Many businesses have been hoodwinked by hackers who forge new payment instructions and email them to customers for payment. The customer pays the hacker's account, the hacker takes the money, and the seller is out of pocket for the loss unless the parties settle; there is very little case law about whether and how such losses should be shared. If a customer does not check the payment instructions and verify them by a second (non-email) method, the losses can be large.
In a twist on those facts, a company in Pennsylvania lost $1.4M dollars when its bank distributed funds from its account on the basis of fraudulent wire transfer instructions bearing the forged signature of a company officer. The insurer refused coverage, saying the policy only applies to forged checks and other instruments. The insured did not carry "funds transfer fraud" coverage. A court this week ruled in favor of the insurer.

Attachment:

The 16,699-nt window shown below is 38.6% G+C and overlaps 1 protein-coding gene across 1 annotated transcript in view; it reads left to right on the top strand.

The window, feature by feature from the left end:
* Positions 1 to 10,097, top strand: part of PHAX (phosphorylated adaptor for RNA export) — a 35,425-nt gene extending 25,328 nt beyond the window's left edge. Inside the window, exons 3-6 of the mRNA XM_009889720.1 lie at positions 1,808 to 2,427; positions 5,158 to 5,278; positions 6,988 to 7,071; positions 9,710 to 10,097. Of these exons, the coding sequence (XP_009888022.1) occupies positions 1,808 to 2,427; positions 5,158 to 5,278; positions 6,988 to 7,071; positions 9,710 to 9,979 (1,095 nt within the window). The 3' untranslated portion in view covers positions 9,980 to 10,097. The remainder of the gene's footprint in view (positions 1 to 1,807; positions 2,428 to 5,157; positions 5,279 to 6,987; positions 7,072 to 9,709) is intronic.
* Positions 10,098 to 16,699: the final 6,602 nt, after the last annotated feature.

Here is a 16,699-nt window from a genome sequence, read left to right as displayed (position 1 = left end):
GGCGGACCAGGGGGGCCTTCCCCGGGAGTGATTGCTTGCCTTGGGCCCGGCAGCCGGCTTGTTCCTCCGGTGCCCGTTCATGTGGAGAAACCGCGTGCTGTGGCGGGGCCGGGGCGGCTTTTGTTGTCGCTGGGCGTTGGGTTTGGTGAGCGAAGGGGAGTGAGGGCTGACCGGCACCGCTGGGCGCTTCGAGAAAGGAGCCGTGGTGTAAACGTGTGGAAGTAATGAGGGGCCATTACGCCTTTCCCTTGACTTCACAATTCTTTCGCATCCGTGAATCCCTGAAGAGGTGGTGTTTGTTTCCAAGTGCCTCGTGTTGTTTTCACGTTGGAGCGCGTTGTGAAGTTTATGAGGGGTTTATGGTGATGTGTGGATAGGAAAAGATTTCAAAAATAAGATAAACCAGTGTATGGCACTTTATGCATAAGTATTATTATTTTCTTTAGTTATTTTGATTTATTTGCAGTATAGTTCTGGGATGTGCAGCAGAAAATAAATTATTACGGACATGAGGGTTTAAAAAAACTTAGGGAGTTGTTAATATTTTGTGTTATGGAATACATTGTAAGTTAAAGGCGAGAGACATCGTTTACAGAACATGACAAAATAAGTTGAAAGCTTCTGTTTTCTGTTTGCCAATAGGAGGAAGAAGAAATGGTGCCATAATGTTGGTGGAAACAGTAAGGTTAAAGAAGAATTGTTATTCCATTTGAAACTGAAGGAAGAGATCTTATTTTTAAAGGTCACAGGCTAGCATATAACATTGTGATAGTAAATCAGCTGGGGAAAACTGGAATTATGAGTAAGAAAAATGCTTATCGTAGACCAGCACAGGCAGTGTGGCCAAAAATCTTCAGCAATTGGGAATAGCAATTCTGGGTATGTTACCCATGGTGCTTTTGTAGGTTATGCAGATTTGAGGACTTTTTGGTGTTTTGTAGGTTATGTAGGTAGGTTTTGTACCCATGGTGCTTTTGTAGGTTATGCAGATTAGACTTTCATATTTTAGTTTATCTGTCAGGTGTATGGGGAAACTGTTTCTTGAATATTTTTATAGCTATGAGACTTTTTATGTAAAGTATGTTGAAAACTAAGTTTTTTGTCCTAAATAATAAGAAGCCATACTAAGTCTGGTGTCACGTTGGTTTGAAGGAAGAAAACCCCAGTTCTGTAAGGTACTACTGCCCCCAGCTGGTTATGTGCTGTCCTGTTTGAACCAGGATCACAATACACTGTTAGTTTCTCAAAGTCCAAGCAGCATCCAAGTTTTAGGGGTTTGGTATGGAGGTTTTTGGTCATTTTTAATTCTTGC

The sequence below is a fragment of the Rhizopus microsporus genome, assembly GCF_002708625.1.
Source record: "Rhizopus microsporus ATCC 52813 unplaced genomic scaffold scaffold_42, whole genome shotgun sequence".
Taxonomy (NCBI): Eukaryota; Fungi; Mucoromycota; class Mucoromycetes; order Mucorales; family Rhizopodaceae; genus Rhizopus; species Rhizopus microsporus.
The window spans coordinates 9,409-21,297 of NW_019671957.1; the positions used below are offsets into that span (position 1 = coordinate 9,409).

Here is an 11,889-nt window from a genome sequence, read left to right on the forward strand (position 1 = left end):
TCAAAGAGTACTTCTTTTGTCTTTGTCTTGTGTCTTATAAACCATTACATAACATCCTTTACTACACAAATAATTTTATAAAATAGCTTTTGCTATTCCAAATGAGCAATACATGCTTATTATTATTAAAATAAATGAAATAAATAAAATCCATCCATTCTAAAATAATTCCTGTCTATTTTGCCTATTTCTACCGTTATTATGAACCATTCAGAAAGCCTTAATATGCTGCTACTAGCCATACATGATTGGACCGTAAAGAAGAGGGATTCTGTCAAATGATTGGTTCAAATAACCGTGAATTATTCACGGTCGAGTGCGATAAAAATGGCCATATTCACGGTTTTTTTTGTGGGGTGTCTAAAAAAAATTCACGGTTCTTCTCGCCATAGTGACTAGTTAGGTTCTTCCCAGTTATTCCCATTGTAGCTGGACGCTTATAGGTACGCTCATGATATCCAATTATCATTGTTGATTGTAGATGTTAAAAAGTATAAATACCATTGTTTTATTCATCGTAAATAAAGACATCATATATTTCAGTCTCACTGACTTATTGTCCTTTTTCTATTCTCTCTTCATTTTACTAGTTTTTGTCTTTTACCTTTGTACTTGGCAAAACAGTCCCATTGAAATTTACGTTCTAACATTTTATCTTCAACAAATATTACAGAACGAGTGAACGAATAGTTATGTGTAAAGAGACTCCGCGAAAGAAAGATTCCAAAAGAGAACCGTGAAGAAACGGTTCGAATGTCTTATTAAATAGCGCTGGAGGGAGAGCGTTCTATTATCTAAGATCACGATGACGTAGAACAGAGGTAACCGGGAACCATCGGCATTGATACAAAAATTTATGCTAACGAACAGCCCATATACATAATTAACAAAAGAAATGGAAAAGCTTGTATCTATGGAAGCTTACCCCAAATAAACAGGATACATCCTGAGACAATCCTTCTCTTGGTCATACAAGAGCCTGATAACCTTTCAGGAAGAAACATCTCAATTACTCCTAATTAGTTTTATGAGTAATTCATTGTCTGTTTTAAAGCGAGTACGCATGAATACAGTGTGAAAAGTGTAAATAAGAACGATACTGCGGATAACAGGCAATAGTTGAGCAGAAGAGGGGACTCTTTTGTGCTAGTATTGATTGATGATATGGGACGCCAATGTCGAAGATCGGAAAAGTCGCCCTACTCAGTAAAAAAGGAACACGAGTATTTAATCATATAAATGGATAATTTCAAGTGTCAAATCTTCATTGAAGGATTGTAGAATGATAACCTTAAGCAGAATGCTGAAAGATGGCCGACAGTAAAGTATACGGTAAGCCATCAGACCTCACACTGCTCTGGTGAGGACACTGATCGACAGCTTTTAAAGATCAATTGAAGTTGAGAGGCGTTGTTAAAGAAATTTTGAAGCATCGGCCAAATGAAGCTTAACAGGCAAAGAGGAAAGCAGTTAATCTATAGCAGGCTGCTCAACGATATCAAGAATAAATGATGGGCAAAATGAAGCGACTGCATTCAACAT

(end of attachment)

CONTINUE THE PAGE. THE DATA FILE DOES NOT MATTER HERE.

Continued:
The moral of the story: ask your insurer what your crime, fraud, and cyber coverage actually cover, and talk with your employees about payment and disbursement authorizations. The scenario of a "business email compromise" whereby a hacker impersonates or infiltrates the email account of a seller's accounts payable personnel is new. The actual forging of an officer signature and sending it to a bank is more sophisticated, and potentially much more costly. Either way, be sure you understand your coverage -- and be sure to instruct your company personnel not to make payment changes on the basis of unverified written/emailed instructions.